All I need is a tall ship, and a star to sail her by. And some silk flowers. And plastic weeds. Oooh, and a massive oil lamp. That would be awesome.
Through the miracle of Thrift Store Technology, all this can be yours…except the star. Well, there was that one star, it could have been yours. Maybe it was yours, and you threw it away. But…we digress. In fact, it’s what we’re paid for.
So it’s sort of the conceptual opposite of a “ship in a bottle,” which is, for one, a ship inside a bottle. Also, the whole “ship inside bottle” seems to require a level of skill and dexterity. This version, on the other hand, requires ramming a bunch of fake greenery into a ship-shaped bottle. The hardest part, it would seem, is finding a ship-shaped bottle.
“Hard turn starboard, captain! They’re bringing their broadside daisies against us! Soon will be picking nasturtiums off the deck, and you know the crew hates that!”
I’m thinking this is a poorly thought-out oil lamp. Fill it with mineral oil, set it on fire, pretending you’re conducting a Norse funeral for a daffodil. Brilliant.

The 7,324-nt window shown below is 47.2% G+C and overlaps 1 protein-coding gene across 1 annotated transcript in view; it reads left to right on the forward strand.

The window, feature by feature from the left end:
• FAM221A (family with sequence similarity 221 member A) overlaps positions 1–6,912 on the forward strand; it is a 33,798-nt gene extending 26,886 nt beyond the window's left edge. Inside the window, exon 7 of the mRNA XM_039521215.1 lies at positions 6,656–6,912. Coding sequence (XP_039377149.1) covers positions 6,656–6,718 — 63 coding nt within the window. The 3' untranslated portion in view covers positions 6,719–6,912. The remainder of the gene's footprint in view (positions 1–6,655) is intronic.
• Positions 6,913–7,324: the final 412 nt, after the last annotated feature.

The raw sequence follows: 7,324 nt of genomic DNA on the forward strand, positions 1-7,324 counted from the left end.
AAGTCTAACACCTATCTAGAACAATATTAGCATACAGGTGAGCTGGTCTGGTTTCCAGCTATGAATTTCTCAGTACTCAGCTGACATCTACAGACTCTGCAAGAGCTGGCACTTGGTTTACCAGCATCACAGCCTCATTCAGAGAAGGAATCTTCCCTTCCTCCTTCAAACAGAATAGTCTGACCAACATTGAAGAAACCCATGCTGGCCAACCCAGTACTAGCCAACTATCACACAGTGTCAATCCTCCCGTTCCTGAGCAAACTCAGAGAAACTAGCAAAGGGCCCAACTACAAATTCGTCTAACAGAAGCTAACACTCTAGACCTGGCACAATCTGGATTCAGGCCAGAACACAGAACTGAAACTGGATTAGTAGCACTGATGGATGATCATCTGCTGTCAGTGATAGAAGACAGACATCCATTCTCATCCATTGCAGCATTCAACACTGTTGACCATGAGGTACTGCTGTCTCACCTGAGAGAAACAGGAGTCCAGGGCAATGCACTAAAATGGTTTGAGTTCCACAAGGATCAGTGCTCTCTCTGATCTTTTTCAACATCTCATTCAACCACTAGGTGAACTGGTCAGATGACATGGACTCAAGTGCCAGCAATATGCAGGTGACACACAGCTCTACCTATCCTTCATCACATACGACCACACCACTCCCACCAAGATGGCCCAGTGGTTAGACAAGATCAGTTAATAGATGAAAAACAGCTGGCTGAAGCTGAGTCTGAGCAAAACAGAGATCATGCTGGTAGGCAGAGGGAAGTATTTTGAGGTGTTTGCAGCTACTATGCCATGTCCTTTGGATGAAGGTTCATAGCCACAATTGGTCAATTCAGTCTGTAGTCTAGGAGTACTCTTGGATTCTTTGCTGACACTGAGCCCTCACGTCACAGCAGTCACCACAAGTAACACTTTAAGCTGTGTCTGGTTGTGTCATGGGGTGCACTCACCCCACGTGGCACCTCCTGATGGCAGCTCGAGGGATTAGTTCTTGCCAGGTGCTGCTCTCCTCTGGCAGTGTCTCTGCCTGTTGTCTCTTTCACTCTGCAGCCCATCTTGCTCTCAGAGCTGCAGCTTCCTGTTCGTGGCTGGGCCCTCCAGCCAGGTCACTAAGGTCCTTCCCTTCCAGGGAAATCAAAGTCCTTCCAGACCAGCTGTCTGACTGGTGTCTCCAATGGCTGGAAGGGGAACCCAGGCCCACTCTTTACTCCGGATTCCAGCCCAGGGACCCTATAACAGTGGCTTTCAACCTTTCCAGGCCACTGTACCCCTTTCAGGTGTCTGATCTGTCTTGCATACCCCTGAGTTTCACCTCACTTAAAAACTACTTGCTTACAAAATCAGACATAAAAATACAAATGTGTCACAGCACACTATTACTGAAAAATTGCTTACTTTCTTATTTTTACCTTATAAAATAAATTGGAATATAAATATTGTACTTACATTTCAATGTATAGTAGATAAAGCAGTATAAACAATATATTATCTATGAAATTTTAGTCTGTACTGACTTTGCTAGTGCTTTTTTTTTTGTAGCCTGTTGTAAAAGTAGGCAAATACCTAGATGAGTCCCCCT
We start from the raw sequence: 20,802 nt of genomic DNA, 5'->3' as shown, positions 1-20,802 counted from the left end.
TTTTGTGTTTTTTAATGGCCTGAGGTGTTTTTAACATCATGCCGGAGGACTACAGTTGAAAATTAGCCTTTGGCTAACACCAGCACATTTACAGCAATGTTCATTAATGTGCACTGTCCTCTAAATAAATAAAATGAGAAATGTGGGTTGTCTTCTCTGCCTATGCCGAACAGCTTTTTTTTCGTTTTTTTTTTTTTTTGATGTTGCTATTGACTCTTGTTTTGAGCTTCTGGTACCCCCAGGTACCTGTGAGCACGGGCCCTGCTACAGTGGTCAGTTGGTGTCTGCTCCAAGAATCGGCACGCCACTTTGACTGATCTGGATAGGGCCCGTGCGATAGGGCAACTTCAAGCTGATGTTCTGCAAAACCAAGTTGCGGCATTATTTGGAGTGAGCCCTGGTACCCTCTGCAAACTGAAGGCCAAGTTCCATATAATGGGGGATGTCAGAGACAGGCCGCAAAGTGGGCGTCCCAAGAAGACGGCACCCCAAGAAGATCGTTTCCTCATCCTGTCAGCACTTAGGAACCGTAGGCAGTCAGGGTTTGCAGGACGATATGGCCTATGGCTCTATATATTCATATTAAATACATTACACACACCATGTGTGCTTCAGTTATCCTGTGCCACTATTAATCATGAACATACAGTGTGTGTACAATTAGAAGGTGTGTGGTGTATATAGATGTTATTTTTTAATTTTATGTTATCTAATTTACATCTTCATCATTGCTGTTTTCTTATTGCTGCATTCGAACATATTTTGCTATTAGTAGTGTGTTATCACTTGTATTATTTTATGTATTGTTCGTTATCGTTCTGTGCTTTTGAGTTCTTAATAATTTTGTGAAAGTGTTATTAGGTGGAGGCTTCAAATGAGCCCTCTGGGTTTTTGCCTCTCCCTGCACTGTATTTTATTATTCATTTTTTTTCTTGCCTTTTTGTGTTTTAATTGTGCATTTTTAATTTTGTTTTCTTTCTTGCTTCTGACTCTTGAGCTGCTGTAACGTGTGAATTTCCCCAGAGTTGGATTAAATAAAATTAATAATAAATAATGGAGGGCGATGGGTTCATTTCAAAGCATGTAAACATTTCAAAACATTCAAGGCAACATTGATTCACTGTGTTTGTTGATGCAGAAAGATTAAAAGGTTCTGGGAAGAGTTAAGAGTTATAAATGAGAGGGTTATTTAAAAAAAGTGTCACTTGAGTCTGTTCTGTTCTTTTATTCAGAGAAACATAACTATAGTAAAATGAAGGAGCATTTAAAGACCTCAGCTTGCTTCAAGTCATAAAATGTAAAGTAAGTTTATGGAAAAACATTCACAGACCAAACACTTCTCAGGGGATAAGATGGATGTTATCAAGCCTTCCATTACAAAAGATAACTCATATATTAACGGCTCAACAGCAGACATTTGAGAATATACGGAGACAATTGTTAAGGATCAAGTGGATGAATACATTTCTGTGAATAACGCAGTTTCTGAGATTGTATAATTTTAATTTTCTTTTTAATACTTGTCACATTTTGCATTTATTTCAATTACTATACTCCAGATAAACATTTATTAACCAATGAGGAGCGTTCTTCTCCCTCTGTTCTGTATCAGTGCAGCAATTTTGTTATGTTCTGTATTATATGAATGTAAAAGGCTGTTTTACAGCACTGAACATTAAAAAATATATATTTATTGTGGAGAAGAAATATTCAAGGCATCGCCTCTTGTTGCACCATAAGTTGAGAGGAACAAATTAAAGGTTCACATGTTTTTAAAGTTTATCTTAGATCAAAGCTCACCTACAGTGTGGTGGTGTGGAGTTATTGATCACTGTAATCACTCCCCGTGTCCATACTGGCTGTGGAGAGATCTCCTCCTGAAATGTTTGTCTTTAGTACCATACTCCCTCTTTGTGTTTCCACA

“And with hardly a ripple of a wake breaking the surface of the water, the mysterious ship slipped into the mist and were never seen from again, just a few petals left behind to prove she was ever there in the first place. And the crew said…’Well, huh.’ And that were the end of it. But if it’s a cold night, and the moon shines overhead like a florescent lamp, and you should see a glass cutter breaking the mist, its mast lit up like St. Elmo’s Fire, and its prow stuffed with cheap fake flowers…just wait a few minutes, she’ll go away.”
Goodwill on Metric and 183, Austin.